Notes

I think I forgot to mention this while reviewing past issues, so I'll say it here. Dune Runner still has Landmine/Armorhide's toy design instead of his own toy. Not that it matters, since he's dead now. Armorhide still has his hybrid design of his original Movie toyline (Cybertron Armorhide repaint) and his ROTF toyline (Movie Landmine repaint) body.

Jolt refers to Knock Out as being on Earth longer than he has, alluding to Knock Out's role in the Veiled Threat prequel novel, as another attempt to tie in the novels with the comic continuity.

Galloway mis-phrases Knock Out as Knock Down, another often-reused Transformer name. He also says that Jolt and Dune Runner are cool, but the motorcycles are not.

The sisters are still individuals, but when they enter a battlefield they go all 'complete the sentence' again.

Everybody does the trick of parachuting off the cargo plane, human, Transformer or otherwise.

Elita-One and Optimus Prime alludes to the events that happen in Foundation, specifically the framing story where Optimus is possessed by the battle rage.

The 'pet' that Shockwave mentions in passing last issue is revealed to be the tentacle-beast we saw in the second issue of Foundation, and is likely to be the same cargo Shockwave alludes last issue. The tentacle monster has also been glimpsed in the Dark of the Moon teaser.

Mirage has the power of invisibility like his G1 namesake, while Wheeljack has force fields. Note that Wheeljack still hasn't scanned an Earth mode yet, being identical to his Cybertron body seen in Foundation, so his appearance here may not be the final design we see in the Movie proper.

Likewise, Astrotrain's design is still Cybertronian since he transforms into this funky space steam train thing. With the trailer out, sadly Shockwave would apparently trade-in from this more G1-based body as well.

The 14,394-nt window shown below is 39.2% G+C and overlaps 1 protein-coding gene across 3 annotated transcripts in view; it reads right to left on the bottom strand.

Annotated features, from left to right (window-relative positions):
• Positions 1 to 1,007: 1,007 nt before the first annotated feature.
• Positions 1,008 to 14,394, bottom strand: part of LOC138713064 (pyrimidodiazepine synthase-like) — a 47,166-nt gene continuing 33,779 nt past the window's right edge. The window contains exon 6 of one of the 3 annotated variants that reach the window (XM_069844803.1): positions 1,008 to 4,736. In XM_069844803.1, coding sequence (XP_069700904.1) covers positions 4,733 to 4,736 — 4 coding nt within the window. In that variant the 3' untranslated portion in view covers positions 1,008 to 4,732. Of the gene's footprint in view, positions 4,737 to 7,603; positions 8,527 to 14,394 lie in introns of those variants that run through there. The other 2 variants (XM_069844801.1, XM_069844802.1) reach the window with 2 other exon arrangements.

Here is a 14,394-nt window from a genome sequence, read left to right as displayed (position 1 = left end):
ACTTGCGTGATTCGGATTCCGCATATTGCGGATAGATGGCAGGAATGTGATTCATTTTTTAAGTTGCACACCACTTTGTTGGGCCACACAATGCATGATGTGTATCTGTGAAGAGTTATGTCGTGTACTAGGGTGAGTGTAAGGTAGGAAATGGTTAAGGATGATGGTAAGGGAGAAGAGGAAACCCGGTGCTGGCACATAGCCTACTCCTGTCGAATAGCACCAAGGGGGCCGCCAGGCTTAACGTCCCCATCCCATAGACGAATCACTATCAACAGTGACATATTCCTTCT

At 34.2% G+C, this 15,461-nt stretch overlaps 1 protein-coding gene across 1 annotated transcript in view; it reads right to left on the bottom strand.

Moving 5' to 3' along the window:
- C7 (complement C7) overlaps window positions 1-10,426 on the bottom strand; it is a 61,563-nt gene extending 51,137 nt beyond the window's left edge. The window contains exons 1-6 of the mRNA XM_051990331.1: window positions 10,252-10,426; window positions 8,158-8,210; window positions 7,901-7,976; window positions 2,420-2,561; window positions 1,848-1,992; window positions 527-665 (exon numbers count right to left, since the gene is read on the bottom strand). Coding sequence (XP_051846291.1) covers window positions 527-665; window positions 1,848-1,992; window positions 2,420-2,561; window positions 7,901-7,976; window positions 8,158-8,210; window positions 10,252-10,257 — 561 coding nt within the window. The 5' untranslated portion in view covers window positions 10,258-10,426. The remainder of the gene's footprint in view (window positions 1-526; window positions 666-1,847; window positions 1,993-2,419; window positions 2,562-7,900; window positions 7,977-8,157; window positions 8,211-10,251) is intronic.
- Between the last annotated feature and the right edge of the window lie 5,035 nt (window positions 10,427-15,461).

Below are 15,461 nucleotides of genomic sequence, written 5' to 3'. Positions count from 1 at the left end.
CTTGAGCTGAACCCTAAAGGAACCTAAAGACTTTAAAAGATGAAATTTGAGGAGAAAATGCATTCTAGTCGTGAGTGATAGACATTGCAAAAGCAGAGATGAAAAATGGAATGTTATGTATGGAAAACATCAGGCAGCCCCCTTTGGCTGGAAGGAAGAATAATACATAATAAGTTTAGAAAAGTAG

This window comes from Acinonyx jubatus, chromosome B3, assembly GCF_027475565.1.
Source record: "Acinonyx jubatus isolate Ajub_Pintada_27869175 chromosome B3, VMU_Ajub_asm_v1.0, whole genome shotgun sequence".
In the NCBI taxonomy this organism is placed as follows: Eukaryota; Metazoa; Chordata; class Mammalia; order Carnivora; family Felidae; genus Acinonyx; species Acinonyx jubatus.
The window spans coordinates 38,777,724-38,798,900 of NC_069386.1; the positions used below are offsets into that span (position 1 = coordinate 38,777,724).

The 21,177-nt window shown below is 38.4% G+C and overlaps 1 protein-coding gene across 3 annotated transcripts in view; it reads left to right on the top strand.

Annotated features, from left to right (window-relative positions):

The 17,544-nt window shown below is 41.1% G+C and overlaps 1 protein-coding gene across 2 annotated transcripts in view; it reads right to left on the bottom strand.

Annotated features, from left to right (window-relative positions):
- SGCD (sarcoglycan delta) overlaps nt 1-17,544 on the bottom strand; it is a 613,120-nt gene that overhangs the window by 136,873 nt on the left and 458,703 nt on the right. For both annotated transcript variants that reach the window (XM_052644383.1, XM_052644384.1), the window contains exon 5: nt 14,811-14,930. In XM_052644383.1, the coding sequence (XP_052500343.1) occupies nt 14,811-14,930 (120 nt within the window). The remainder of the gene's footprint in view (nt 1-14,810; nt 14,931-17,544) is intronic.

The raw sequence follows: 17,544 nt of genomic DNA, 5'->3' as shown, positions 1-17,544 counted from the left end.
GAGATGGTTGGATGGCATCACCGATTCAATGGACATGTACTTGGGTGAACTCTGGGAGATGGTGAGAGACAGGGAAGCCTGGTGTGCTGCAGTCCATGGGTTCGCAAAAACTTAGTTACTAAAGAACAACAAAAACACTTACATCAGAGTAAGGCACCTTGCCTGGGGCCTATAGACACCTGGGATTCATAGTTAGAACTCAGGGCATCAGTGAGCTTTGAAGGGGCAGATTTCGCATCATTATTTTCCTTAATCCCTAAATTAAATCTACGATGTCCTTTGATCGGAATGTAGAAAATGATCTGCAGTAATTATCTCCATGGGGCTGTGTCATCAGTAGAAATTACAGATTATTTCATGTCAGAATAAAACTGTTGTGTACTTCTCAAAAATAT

Space Case is a repaint of the Terradive toy released in the 2010 Transformers Subtitleless line. While most fans had, at the time, thought that Space Case was a fan-made character, apparently he has a toy slated for him in the Dark of the Moon line, announced some time after the comic was released.

Sam met Carly at the White House under an as-of-yet undisclosed circumstances.

The NEST soldier that Knock Out was playing cards against accuses Knock Out of having 'Robo-Vision', the same gimmick that was released for a couple of Target-exclusive toys during the first Movie line.

Jolt is apparently a comic book reader, reading the first IDW issue of Godzilla, which in real life is published half a month before this issue hits the shelves. In a funny Easter Egg, the back cover of the comic features the cover of All Hail Megatron #12. AHM apparently exists in the Movieverse, then...

Goofs

Blaze Master is tiny and coloured green on the first page. When he watches Shockwave kill Dune Runner, he is coloured like Longarm.

From panel two to panel three of the first page, Dune Runner and Jolt abruptly switch positions relative to Galloway.

In the spread page Mudflap's upper lip is missing.

The colouring used to colour the girl bikes makes it hard to distinguish between Arcee and Elita-One, since instead of red and purple they use pink and lighter pink.

Whether it is Storm Surge or Sonar whose corpse Carly used, it's still too small to be either of them.

Space Case refers to an incident where 'I thought I killed [Sam] one time!', which, while not necessarily a goof, never happened.